Arab American Novel, ‘The Night Counter’ Receives Raving Reviews
BY: Ameera David/Contributing Writer
Although just released on July 14th, Arab American novel ‘The Night Counter,’ has received enthusiastic reviews from an array of new sources and readers nationwide. The Chicago Tribune has selected it a “Hot Summer Read” and it has been named the “Best in Summer Reading” by the Boston Phoenix. In the enchanting debut, author Alia Yunis puts a contemporary twist on the classic collection of folktales “One Thousand and One Nights.”
The novel follows 85-year-old, Lebanese born immigrant Fatimah Abdullah, as she approaches the end of her life. In fact, Fatimah knows the exact day of her death as it will correspond to her last night of story-telling (1001st night) to her mystical companion, Scheherazade . However, before Fatimah can peacefully pass on, she must first tend to the qualms of her dysfunctional Arab American family.
Amongst her many tasks are teaching Arabic and sexual education to her 17-year-old great-granddaughter, finding a wife for her openly gay grandson, and deciding which of her troublesome children should inherit her family’s home in Lebanon. As if that isn’t enough, she has to do all of this while under the observation of two incompetent FBI agents eager to uncover Al Qaeda in Los Angeles.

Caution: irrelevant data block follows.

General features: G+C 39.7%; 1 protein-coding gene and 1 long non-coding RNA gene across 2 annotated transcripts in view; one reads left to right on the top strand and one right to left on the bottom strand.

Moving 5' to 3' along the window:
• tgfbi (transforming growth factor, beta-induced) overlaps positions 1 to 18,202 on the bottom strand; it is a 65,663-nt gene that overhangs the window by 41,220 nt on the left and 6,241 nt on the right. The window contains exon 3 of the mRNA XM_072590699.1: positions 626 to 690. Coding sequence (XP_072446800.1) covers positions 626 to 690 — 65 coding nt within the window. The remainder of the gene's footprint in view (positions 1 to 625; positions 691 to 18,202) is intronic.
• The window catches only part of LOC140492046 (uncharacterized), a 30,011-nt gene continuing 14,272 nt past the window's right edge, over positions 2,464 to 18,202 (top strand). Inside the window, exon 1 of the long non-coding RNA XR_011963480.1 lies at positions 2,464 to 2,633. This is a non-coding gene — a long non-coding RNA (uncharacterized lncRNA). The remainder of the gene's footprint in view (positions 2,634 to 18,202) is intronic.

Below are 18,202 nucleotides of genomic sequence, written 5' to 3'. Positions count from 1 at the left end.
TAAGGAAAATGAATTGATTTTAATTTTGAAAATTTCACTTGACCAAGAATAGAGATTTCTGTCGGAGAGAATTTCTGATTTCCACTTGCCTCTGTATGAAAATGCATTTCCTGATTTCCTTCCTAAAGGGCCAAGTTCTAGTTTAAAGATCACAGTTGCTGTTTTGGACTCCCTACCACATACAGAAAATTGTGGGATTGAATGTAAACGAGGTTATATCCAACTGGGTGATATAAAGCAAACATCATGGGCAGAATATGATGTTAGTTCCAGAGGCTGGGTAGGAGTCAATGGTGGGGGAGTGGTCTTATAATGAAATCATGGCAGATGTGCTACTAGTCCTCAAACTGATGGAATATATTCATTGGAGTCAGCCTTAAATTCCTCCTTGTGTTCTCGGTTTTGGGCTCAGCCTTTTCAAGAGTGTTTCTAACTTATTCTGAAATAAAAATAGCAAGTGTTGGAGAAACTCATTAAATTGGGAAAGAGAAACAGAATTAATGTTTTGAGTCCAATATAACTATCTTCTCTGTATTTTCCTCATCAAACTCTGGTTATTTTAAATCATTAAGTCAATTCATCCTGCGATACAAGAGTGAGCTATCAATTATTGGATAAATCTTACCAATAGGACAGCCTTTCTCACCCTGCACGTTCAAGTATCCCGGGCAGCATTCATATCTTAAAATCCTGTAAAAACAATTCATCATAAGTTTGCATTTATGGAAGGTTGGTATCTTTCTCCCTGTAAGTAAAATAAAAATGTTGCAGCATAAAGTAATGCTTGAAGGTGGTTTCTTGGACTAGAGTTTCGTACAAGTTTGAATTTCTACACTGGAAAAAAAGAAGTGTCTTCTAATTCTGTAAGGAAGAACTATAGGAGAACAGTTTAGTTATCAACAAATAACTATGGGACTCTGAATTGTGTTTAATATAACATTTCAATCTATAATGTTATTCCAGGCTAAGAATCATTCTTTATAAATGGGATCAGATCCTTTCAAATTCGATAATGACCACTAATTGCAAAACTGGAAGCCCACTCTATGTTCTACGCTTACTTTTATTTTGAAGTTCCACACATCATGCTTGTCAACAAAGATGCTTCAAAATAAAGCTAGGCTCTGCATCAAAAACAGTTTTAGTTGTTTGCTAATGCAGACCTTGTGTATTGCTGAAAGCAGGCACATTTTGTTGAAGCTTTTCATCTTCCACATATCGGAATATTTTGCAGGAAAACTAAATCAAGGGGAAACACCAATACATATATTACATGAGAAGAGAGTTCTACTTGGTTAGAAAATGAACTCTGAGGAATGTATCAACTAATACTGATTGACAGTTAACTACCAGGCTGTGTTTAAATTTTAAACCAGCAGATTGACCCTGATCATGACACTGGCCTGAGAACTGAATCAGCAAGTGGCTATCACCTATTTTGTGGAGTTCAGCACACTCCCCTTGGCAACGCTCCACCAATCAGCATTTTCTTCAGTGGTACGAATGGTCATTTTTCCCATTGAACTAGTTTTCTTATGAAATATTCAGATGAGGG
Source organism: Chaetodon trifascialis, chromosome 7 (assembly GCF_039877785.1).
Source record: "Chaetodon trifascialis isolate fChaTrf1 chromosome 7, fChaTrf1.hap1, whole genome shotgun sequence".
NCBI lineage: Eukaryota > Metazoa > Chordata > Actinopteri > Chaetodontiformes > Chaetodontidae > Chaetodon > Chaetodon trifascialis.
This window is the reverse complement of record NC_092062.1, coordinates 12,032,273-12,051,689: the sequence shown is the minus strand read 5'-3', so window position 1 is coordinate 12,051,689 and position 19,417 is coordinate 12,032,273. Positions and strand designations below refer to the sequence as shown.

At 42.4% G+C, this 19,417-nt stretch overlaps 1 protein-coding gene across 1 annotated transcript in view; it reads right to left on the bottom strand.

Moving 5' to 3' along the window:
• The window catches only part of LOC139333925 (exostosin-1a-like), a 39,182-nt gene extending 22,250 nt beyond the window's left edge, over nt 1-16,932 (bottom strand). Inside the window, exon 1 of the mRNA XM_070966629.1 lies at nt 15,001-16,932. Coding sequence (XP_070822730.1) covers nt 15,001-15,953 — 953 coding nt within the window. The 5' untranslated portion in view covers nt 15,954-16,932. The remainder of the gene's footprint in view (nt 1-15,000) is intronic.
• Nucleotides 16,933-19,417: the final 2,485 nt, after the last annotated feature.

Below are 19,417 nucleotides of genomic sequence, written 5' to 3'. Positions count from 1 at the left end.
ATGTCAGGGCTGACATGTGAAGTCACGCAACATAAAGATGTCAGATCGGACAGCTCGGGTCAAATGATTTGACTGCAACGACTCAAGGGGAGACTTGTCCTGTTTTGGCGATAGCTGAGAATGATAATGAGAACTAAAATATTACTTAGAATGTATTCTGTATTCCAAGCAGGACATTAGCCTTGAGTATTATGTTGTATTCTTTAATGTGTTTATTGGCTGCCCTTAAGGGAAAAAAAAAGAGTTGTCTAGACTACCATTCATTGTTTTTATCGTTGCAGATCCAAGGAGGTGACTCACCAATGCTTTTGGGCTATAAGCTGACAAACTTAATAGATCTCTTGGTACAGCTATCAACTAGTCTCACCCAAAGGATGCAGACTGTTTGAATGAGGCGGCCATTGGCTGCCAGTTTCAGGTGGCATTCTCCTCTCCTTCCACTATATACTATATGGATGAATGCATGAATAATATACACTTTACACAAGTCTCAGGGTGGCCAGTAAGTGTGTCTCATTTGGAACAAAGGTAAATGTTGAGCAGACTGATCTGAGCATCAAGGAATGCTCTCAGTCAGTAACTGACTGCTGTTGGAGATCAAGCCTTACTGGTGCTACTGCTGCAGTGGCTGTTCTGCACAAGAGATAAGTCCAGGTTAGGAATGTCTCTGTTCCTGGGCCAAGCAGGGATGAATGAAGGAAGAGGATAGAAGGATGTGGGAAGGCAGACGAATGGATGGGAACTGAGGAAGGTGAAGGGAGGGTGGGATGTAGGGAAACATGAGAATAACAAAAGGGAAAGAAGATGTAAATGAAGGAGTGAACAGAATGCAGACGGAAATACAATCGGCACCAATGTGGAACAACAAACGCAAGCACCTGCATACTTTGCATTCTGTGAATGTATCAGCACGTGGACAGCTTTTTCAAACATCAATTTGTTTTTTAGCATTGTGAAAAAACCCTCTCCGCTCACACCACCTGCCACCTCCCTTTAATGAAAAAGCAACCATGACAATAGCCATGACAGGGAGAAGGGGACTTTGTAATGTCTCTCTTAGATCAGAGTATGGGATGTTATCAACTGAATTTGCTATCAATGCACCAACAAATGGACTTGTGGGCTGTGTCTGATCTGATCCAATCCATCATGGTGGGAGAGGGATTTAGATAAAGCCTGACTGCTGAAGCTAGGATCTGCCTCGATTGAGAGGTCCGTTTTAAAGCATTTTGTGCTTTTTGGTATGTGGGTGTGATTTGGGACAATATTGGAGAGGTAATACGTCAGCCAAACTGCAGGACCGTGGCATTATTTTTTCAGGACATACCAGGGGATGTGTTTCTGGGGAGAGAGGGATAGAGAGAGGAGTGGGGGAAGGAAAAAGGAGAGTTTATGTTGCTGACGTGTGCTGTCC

While the book is purely fictional, Yunis admits that the characters were inspired by her childhood experiences growing up in an Arab American household in Minnesota: “They were the voices I heard all my life” said Yunis. The author also shares that while writing, she thought back to some of her visits to Dearborn, home to the largest Arab American community. In fact, she was so enthralled with the dynamic of the city that she used it as a setting for the main character, Fatima, and her husband upon their arrival to America from Lebanon.
When asked what audience the novel is intended for, Yunis said, “There is a little something for everyone.” The author had hopes of reaching out to a multifarious group of people—both Arabs and non-Arabs alike. While she wrote the novel with intentions of dispelling common stereotypes about the Arab people, she also wrote with her fellow Arab Americans in mind. Yunis affirmed “They are going to recognize their own families when reading and will have fun pointing out the kookiness of living an Arab life in America!”
‘The Night Counter’, a charming blend of family and fantasy, is said to be rich in content with splashes of good humor along the way. It is clear the captivating novel merits the attention it has received. So, as readers set out to find that last good read to culminate the summer, ‘The Night Counter’ should not be forgotten.